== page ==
DRO: Was it tough making a transition from driver to the TV booth? Do you still stomp your foot down when the green light comes on the Christmas Tree?

MD: No, I've kind of gotten past that. It was definitely a transition.

This (television commentator) is a great job, you couldn't have a better job, but it's still a job and I never looked at driving a racecar as a job. Trust me, driving the racecar, even when I wasn't working on it, towards the end, when sponsor and promotional ties tied up your time. I never considered it (driving and working on racecars) a job. This is a job.

DRO: When you're doing your work for ESPN does NHRA suggest topics for you?

MD: NHRA is really pretty much hands off. I mean the two years that I've been here, I can think of two times that they came in here and said we need to watch this deal and usually it's from a safety standpoint, so they really never came in and said 'You have to do a show this way, you have to promote this guy.' They've really given me free rein. I can pretty much say what I want.

DRO: It seems like you guys have gone into some of the sport's personalities, dealing with airing their dirty laundry in some ways. Was there ever any interest in dealing with Tom Compton's DUI arrest?

MD: You know, it came up, but it was never really an issue. To us, it was never really part of the show, not what we're trying to do.

DRO: But you weren't told to stay away from it?

MD: No, we weren't told. I think it was discussed. You're probably asking the wrong person. I'll be honest with you, I never thought of it as being a story for our show. I mean, it's a story, but I don't think that it fits into our show. I mean we don't really deal with dirty laundry. We look at the rumors and hearsay, and I always try to get back-up, because I've been in this sport all my life and the rumors go crazy, and the Tom Compton thing was no difference.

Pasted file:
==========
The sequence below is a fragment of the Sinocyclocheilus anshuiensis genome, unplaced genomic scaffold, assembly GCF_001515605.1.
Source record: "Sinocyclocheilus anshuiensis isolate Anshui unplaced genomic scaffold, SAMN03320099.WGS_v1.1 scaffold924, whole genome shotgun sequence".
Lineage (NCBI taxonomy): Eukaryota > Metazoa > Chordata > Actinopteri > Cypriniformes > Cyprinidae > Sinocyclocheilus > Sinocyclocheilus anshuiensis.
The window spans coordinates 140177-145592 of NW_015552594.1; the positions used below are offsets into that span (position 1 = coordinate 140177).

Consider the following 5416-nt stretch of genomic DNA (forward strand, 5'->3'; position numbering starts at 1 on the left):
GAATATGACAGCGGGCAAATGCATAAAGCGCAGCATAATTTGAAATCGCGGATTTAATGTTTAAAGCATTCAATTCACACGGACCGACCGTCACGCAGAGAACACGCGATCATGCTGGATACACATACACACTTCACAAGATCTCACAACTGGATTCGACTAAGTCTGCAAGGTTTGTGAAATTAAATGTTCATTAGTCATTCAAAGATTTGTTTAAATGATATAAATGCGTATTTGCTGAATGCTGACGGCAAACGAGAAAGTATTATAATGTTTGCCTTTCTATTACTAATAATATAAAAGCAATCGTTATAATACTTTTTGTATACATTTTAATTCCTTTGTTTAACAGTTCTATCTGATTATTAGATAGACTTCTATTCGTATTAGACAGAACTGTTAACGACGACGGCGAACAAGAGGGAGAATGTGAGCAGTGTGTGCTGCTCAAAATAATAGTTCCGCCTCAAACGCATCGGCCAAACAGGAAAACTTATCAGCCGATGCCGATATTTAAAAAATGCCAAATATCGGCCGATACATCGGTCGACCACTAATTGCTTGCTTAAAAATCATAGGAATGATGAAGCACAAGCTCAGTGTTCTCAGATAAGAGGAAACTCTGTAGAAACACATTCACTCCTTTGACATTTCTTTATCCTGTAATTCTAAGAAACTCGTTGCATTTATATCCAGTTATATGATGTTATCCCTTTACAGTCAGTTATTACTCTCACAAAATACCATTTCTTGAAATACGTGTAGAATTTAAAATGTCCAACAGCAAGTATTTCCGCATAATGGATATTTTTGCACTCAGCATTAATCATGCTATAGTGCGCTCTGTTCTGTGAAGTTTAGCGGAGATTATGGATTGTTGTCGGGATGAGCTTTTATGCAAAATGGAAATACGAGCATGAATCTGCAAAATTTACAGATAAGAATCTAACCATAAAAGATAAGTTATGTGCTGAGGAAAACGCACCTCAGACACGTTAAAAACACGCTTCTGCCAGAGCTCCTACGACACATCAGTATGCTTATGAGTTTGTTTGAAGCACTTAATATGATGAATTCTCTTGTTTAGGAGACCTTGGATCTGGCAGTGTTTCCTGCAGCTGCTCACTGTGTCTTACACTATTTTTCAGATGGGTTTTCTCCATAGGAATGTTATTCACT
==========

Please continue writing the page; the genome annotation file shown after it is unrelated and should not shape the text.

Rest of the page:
My opinion on the Tom Compton issue is I haven't seen the police report and I'm the kind of guy that wants to see everything in front of me, so if I'm going to comment on it. . . 'cause I don't know all the facts. Obviously there are times you say, well, maybe you didn't have all your facts; you find out later. But for the most part I've been able to, and everyone on the show has been able to back up the rumors with fact. We don't put it on there until we've found out whether it's true or not and that's the same thing as the Tom Compton thing; to me it didn't really fit in with the show.

DRO: Is there anything on the ESPN show that you would like to do differently than is currently being done?

MD: Well I'm still learning how TV works and it's been an education to me. To answer that question, when you're a driver and you're on the outside looking in, you ask how come they did that? How come I didn't get in this shot, I did better than that guy and that guy got more TV time. Well, now that I've done it and see how a program is structured and how you do things and how you're limited to a certain amount of time and limited by what amount of programming you have for the week, then you start to understand that, how you can and can't do certain things.

I'm still trying to just perfect what I do and do it better. We do have a team. Sean Murphy is the producer who is very, very good, and he is willing to try different things all the time and he's not afraid to. We do something new and we look at it and sometimes its terrible and other things come out and you say, hey, that's really good. As far as things that I would like to see, I don't know, the sport is so hard to cover for TV, to capture what is live and I think we do as good a job as you can.

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